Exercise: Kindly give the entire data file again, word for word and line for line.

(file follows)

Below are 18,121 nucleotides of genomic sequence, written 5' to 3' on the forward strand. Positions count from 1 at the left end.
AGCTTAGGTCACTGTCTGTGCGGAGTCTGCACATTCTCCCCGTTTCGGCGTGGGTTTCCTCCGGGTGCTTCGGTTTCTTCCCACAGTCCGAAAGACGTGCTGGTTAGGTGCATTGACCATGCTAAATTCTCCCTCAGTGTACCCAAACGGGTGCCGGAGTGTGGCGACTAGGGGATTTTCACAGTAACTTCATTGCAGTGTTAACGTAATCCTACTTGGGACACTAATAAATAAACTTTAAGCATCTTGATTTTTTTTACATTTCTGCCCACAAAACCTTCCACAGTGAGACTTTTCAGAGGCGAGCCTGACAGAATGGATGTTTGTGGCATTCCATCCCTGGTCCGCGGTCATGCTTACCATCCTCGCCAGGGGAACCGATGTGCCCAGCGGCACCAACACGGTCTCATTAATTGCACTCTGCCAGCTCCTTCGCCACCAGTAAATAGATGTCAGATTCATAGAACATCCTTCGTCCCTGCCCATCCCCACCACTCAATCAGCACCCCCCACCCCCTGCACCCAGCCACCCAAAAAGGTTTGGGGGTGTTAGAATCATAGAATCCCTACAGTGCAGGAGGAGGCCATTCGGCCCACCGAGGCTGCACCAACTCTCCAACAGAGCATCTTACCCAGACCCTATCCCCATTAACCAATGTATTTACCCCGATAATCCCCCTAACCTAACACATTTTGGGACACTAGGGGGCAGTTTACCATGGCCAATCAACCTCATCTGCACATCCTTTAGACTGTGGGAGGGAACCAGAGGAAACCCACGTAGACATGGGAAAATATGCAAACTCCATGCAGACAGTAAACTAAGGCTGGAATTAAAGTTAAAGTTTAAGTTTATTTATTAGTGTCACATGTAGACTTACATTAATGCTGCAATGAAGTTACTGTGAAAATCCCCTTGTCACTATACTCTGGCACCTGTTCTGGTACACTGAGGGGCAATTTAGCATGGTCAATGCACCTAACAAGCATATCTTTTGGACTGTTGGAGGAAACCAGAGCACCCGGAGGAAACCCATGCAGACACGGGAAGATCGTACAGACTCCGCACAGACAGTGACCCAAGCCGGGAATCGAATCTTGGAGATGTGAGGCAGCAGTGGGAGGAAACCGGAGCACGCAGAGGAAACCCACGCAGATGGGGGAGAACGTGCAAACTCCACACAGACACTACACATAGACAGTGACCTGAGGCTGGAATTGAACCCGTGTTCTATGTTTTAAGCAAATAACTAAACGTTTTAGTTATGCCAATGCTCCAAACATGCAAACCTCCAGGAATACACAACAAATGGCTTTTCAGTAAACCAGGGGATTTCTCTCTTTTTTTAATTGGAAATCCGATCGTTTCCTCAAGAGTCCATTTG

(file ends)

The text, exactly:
Below are 18,121 nucleotides of genomic sequence, written 5' to 3' on the forward strand. Positions count from 1 at the left end.
AGCTTAGGTCACTGTCTGTGCGGAGTCTGCACATTCTCCCCGTTTCGGCGTGGGTTTCCTCCGGGTGCTTCGGTTTCTTCCCACAGTCCGAAAGACGTGCTGGTTAGGTGCATTGACCATGCTAAATTCTCCCTCAGTGTACCCAAACGGGTGCCGGAGTGTGGCGACTAGGGGATTTTCACAGTAACTTCATTGCAGTGTTAACGTAATCCTACTTGGGACACTAATAAATAAACTTTAAGCATCTTGATTTTTTTTACATTTCTGCCCACAAAACCTTCCACAGTGAGACTTTTCAGAGGCGAGCCTGACAGAATGGATGTTTGTGGCATTCCATCCCTGGTCCGCGGTCATGCTTACCATCCTCGCCAGGGGAACCGATGTGCCCAGCGGCACCAACACGGTCTCATTAATTGCACTCTGCCAGCTCCTTCGCCACCAGTAAATAGATGTCAGATTCATAGAACATCCTTCGTCCCTGCCCATCCCCACCACTCAATCAGCACCCCCCACCCCCTGCACCCAGCCACCCAAAAAGGTTTGGGGGTGTTAGAATCATAGAATCCCTACAGTGCAGGAGGAGGCCATTCGGCCCACCGAGGCTGCACCAACTCTCCAACAGAGCATCTTACCCAGACCCTATCCCCATTAACCAATGTATTTACCCCGATAATCCCCCTAACCTAACACATTTTGGGACACTAGGGGGCAGTTTACCATGGCCAATCAACCTCATCTGCACATCCTTTAGACTGTGGGAGGGAACCAGAGGAAACCCACGTAGACATGGGAAAATATGCAAACTCCATGCAGACAGTAAACTAAGGCTGGAATTAAAGTTAAAGTTTAAGTTTATTTATTAGTGTCACATGTAGACTTACATTAATGCTGCAATGAAGTTACTGTGAAAATCCCCTTGTCACTATACTCTGGCACCTGTTCTGGTACACTGAGGGGCAATTTAGCATGGTCAATGCACCTAACAAGCATATCTTTTGGACTGTTGGAGGAAACCAGAGCACCCGGAGGAAACCCATGCAGACACGGGAAGATCGTACAGACTCCGCACAGACAGTGACCCAAGCCGGGAATCGAATCTTGGAGATGTGAGGCAGCAGTGGGAGGAAACCGGAGCACGCAGAGGAAACCCACGCAGATGGGGGAGAACGTGCAAACTCCACACAGACACTACACATAGACAGTGACCTGAGGCTGGAATTGAACCCGTGTTCTATGTTTTAAGCAAATAACTAAACGTTTTAGTTATGCCAATGCTCCAAACATGCAAACCTCCAGGAATACACAACAAATGGCTTTTCAGTAAACCAGGGGATTTCTCTCTTTTTTTAATTGGAAATCCGATCGTTTCCTCAAGAGTCCATTTG